Nick is desperate, holed up in a cheap hotel, suffering from an ulcer and convinced that a local mobster wants him killed. He calls Mikey, his friend since childhood, but when Mikey arrives... See full summary »
Nick is desperate, holed up in a cheap hotel, suffering from an ulcer and convinced that a local mobster wants him killed. He calls Mikey, his friend since childhood, but when Mikey arrives, Nick won't let him in: his moods swing. So begins a long night as Mike tries to take care of Nick, calm him down and get him out of town. Their sojourn - on foot and in a city bus - takes them to a bar, a club, toward a movie theater, to the cemetery where Nick's mom is buried, and to Nick's girlfriend's apartment. Tempers fray and the friendship is tested. Meanwhile, a hit man who's getting information from someone is indeed looking for Nick. Written by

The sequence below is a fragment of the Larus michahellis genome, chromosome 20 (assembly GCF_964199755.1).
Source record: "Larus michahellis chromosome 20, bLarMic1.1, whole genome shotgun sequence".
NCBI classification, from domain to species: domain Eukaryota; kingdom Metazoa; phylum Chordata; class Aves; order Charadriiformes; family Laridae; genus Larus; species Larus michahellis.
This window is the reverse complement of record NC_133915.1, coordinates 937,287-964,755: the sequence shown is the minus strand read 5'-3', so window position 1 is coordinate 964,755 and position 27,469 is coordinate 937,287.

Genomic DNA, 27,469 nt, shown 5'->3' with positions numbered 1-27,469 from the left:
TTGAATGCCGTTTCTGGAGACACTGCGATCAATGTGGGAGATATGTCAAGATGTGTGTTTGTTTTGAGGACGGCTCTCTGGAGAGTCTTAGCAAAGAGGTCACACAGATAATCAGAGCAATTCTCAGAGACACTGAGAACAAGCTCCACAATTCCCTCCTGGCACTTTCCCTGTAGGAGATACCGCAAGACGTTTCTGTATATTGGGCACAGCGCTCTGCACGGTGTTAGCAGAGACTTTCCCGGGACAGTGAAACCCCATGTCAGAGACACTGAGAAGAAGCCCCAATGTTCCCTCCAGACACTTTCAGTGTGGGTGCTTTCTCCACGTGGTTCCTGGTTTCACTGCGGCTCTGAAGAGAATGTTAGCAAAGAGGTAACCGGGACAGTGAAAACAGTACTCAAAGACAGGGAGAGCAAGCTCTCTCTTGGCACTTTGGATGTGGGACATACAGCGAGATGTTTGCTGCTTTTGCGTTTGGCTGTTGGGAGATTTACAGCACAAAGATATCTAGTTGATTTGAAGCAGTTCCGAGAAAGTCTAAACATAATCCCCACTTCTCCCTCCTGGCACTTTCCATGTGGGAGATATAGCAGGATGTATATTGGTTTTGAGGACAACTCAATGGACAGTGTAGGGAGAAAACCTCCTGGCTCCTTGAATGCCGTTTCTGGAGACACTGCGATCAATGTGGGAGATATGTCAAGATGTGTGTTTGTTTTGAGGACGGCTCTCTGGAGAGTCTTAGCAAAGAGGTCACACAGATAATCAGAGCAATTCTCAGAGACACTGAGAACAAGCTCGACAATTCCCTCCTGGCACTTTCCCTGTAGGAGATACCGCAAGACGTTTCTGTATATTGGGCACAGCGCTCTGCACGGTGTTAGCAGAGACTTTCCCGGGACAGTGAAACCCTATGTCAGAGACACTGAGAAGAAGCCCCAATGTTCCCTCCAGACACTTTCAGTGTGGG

Elaine May gives us a real portrait of friendship that hacks like Tarantino and LaBute could only dream of making. She doesn't get hung up on the hipness or the coolness of her characters. Mikey and Nicky are people she forces us to care about. They are reflections of ourselves, even if we have never been wanted by the mob. Elaine May gives us reasons to relate to and to sympathize with Mikey and Nicky, but she also shows us reasons to feel out and out disgust for them. Our decisions and emotions are not simple and our view of this characters cannot be one-sided. No one wears white. No one wears black. There is no right, no wrong. It's not about witty dialogue and unique and jaded perspectives on life. This film is life and it's not pretty and easy to swallow, but it is honest.
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